CHEM 710/7100 - Characterization of Imperfections in Solids

Semester: Fall 2022

Professor: R. Smith | Discipline: Inorganic | Campus: Waterloo


This course will introduce X-ray diffraction (Rietveld refinements), X-ray absorption fine-structure spectroscopy and Raman spectroscopy as tools to study solid state materials and demonstrate their practical application in analyzing defects in solid state materials. The pinciples and considerations underlying the Rietveld refinement process will be introduced and the overall process demonstrated. The underlying theory for XAS will then be introduced and the basic operating principles, experimental considerations, data processing routines and strategies for practical application will be covered. Raman spectroscopy on solids will be discussed, with selected topics including selection rules, Porto notation and terminology, factor groups and factor group analysis.

Course material will be delivered using Jupyter notebooks and snippets of interactive python code that participants can adapt to their own research. The course will begin with an introduction to the working environment and the use of python within it. The course content will then be delivered explored with the use of open-source python packages, including GSAS-II (Rietveld refinements), Larch (X-ray absorption spectroscopy), Atomistic Simulation Environment and pymatgen.

Pre-requisite: A basic understanding of bonding and structure in solid state structures, such as obtained in CHEM313. No prior knowledge of the python language or programming is necessary.


Upon completion of the course, students will be able to:

  • Analyze XRD results using the Rietveld refinement process
  • Inspect, analyze and simulate X-ray absorption fine-structure spectroscopy results
  • Understand how Raman spectroscopy can be applied to study the quality of solid state materials
  • Plan effective strategies to apply XRD, XAS and Raman spectroscopy to their research
  • Apply basic python coding in their research


  • All lessons will be delivered using interactive Jupyter Notebooks. These notebooks are all available on a JupyterHub located at
  • Lecture slots will be workshop-style, rather than lecture-style.
    • Focus will be on identifying problems and working through them as a class.
    • It is highly recommended that, prior to the lectures, students read through the lessons, attempt the practice assignments, and prepare a list of questions that they have.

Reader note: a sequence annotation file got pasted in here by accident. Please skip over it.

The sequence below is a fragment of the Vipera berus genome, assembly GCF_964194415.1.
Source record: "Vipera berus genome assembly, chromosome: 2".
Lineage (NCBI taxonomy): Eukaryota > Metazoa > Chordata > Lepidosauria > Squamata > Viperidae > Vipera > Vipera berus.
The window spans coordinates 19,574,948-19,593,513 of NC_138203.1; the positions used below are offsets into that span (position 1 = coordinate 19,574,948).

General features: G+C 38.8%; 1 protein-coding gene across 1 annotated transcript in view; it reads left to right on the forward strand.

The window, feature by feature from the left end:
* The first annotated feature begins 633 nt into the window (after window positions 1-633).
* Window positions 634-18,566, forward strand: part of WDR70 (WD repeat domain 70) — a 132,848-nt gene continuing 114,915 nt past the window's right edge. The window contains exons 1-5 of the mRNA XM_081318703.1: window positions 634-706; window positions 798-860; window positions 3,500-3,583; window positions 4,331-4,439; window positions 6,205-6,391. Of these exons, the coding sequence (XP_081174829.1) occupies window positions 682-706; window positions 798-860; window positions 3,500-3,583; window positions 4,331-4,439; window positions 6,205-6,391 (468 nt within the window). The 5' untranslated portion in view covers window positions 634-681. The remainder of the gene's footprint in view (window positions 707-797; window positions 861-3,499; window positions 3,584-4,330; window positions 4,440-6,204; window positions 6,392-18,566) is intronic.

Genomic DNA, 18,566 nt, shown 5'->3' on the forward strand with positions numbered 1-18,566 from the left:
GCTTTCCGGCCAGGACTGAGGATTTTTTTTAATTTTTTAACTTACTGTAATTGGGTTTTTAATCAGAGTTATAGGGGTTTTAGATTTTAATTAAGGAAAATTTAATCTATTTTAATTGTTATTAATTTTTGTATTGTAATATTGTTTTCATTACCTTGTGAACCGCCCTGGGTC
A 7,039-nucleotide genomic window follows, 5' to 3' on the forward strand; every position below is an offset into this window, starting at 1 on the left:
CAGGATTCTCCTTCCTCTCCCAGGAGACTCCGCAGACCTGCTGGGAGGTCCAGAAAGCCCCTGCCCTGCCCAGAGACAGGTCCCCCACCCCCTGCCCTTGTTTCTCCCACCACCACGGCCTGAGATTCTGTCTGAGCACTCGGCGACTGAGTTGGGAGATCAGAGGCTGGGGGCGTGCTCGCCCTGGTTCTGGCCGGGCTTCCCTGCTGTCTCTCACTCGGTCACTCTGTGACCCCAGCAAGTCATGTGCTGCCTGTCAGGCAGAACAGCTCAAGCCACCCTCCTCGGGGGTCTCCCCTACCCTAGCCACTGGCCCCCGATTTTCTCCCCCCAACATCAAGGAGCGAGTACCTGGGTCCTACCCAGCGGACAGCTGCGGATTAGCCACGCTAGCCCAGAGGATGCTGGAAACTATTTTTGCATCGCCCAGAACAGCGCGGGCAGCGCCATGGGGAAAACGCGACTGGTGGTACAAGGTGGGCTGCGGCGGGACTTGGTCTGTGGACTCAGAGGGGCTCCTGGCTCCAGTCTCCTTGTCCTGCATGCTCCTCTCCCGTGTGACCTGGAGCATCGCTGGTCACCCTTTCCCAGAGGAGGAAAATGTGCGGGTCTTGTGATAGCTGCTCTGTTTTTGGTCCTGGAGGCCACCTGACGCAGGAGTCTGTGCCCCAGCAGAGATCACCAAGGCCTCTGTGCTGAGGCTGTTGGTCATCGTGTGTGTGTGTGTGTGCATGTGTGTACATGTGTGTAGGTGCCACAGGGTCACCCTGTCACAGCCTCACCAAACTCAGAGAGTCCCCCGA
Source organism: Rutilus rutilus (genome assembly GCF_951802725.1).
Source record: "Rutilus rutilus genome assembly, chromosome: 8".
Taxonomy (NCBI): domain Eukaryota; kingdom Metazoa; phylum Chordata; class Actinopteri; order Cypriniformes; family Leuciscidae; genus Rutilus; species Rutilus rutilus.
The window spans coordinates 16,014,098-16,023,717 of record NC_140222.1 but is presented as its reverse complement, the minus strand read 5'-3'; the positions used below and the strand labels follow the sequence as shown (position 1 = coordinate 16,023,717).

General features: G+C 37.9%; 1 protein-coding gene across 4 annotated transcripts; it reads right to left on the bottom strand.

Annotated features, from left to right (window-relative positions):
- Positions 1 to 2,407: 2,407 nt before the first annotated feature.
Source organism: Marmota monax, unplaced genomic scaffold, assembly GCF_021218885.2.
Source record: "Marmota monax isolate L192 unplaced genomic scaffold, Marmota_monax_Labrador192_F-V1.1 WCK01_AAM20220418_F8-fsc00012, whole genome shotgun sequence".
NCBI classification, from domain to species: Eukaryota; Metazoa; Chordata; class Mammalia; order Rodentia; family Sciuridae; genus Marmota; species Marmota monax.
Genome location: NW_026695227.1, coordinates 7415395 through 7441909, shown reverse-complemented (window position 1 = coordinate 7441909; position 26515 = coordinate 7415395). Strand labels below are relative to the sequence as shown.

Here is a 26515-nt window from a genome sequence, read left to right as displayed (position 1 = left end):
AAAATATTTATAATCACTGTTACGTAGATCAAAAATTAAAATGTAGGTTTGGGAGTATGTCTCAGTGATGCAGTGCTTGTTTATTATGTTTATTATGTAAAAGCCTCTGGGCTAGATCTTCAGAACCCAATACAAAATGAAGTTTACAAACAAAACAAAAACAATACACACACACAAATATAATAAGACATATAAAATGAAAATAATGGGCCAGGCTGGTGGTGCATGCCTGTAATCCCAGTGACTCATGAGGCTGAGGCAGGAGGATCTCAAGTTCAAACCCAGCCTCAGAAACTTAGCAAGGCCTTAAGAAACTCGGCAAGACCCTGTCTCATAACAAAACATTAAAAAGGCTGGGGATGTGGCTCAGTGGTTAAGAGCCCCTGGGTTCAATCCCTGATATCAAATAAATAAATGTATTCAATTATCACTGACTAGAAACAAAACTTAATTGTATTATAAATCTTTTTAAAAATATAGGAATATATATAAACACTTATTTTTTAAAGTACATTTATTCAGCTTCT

XAFS for Everyone by Scott Calvin (e-book available through UWaterloo library)

Digital resources:
Lecture notes provided online through Jupyter notebooks
Open-source python packages: GSAS-II, Larch X-ray, Atomic Simulation Environment, pymatgen
Open-source internet resources introduced in course

Software for viewing, modifying and building crystal structures (*.cif files):
VESTA ( – Windows, Mac, Linux
Jmol ( – Windows, Mac, Linux


Take-home assignments (80% of final grade): four (4) assignments will be distributed during the semeseter, each worth 20% of final grade.

Writing Assignment (20% of final grade): Due one week after the last day of class.

The final grade will be calculated as follows:

  • A student’s aggregate final grade for the weighted course elements will be determined.
  • If a student fails to complete any/all of the course elements, the grade awarded (i.e. DNW, INC, IP) will be consistent with the University guidelines regarding the specifics of the situation.



The content and order of content delivery are subject to change:

  • Introduction to Jupyter Notebooks and the python language
  • Brief review of solid state structure and bonding
  • X-ray diffraction patterns and their analysis using the Rietveld method
  • Fundamentals and application of X-ray absorption fine-structure spectroscopy
  • Raman spectroscopy of solids


Students should spend 6-9 hours per week on the course material. All material will be delivered in an online format in segments that should take 3-5 hours per week for students to work through. This should be supplemented by self-study and discussions amongst your peers.

Assignments will reinforce the learning process by enabling students to apply concepts to real-world data examples. Students are encouraged to simultaneously try to apply the concepts to analysis of their own data, or samples from their colleagues.


  • Mon: 7:00 pm - 9:20 pm in C2 361

Office Hours

Office: ESC 332, Phone: 519-888-4567 x38388 E-mail: [email protected] Please begin subject line with: [CHEM710] Office Hours: arranged through email